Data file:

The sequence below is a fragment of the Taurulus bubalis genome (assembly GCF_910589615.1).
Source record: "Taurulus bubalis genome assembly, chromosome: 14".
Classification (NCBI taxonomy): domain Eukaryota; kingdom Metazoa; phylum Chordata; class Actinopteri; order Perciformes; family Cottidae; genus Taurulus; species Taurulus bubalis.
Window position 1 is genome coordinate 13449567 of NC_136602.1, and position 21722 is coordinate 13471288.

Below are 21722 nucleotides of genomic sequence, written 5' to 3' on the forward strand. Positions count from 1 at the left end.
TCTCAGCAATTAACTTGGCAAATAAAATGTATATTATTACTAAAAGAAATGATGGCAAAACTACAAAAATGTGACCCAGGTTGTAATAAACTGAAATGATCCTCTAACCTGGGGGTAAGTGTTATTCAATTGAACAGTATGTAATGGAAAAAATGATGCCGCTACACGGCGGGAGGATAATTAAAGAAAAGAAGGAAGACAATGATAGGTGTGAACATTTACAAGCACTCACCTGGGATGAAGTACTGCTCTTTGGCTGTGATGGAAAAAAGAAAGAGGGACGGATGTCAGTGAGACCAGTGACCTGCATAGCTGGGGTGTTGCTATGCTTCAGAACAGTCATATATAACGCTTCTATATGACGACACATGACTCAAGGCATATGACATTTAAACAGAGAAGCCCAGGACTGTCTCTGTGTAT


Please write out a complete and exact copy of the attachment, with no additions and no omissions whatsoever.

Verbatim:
The sequence below is a fragment of the Taurulus bubalis genome (assembly GCF_910589615.1).
Source record: "Taurulus bubalis genome assembly, chromosome: 14".
Classification (NCBI taxonomy): domain Eukaryota; kingdom Metazoa; phylum Chordata; class Actinopteri; order Perciformes; family Cottidae; genus Taurulus; species Taurulus bubalis.
Window position 1 is genome coordinate 13449567 of NC_136602.1, and position 21722 is coordinate 13471288.

Below are 21722 nucleotides of genomic sequence, written 5' to 3' on the forward strand. Positions count from 1 at the left end.
TCTCAGCAATTAACTTGGCAAATAAAATGTATATTATTACTAAAAGAAATGATGGCAAAACTACAAAAATGTGACCCAGGTTGTAATAAACTGAAATGATCCTCTAACCTGGGGGTAAGTGTTATTCAATTGAACAGTATGTAATGGAAAAAATGATGCCGCTACACGGCGGGAGGATAATTAAAGAAAAGAAGGAAGACAATGATAGGTGTGAACATTTACAAGCACTCACCTGGGATGAAGTACTGCTCTTTGGCTGTGATGGAAAAAAGAAAGAGGGACGGATGTCAGTGAGACCAGTGACCTGCATAGCTGGGGTGTTGCTATGCTTCAGAACAGTCATATATAACGCTTCTATATGACGACACATGACTCAAGGCATATGACATTTAAACAGAGAAGCCCAGGACTGTCTCTGTGTAT